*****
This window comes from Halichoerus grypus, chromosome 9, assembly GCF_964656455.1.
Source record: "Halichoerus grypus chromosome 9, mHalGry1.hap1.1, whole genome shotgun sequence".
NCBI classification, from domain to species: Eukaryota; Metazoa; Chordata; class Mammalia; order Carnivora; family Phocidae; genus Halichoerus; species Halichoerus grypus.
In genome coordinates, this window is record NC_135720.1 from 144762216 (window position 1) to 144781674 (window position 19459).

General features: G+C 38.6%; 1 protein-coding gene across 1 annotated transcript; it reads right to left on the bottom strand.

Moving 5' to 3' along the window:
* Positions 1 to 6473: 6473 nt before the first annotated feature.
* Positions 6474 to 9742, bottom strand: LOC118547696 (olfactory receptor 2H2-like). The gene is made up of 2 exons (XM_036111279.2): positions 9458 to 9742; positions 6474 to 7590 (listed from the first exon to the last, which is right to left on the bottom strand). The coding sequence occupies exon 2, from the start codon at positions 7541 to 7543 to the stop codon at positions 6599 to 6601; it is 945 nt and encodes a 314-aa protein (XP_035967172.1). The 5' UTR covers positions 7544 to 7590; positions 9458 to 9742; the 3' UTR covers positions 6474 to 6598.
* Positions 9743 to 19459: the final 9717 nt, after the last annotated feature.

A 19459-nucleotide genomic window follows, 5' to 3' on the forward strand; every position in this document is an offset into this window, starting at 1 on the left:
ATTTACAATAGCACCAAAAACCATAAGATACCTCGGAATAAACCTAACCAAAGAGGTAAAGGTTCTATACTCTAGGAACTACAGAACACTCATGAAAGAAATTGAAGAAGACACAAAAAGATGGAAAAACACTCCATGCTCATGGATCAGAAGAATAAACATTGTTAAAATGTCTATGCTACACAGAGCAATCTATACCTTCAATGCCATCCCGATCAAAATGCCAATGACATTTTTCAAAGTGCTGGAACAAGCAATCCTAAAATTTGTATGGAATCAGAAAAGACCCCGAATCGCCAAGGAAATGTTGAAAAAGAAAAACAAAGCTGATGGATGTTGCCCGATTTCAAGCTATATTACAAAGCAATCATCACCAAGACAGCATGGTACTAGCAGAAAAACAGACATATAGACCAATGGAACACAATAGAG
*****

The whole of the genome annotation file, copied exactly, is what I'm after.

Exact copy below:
This window comes from Halichoerus grypus, chromosome 9, assembly GCF_964656455.1.
Source record: "Halichoerus grypus chromosome 9, mHalGry1.hap1.1, whole genome shotgun sequence".
NCBI classification, from domain to species: Eukaryota; Metazoa; Chordata; class Mammalia; order Carnivora; family Phocidae; genus Halichoerus; species Halichoerus grypus.
In genome coordinates, this window is record NC_135720.1 from 144762216 (window position 1) to 144781674 (window position 19459).

General features: G+C 38.6%; 1 protein-coding gene across 1 annotated transcript; it reads right to left on the bottom strand.

Moving 5' to 3' along the window:
* Positions 1 to 6473: 6473 nt before the first annotated feature.
* Positions 6474 to 9742, bottom strand: LOC118547696 (olfactory receptor 2H2-like). The gene is made up of 2 exons (XM_036111279.2): positions 9458 to 9742; positions 6474 to 7590 (listed from the first exon to the last, which is right to left on the bottom strand). The coding sequence occupies exon 2, from the start codon at positions 7541 to 7543 to the stop codon at positions 6599 to 6601; it is 945 nt and encodes a 314-aa protein (XP_035967172.1). The 5' UTR covers positions 7544 to 7590; positions 9458 to 9742; the 3' UTR covers positions 6474 to 6598.
* Positions 9743 to 19459: the final 9717 nt, after the last annotated feature.

A 19459-nucleotide genomic window follows, 5' to 3' on the forward strand; every position in this document is an offset into this window, starting at 1 on the left:
ATTTACAATAGCACCAAAAACCATAAGATACCTCGGAATAAACCTAACCAAAGAGGTAAAGGTTCTATACTCTAGGAACTACAGAACACTCATGAAAGAAATTGAAGAAGACACAAAAAGATGGAAAAACACTCCATGCTCATGGATCAGAAGAATAAACATTGTTAAAATGTCTATGCTACACAGAGCAATCTATACCTTCAATGCCATCCCGATCAAAATGCCAATGACATTTTTCAAAGTGCTGGAACAAGCAATCCTAAAATTTGTATGGAATCAGAAAAGACCCCGAATCGCCAAGGAAATGTTGAAAAAGAAAAACAAAGCTGATGGATGTTGCCCGATTTCAAGCTATATTACAAAGCAATCATCACCAAGACAGCATGGTACTAGCAGAAAAACAGACATATAGACCAATGGAACACAATAGAG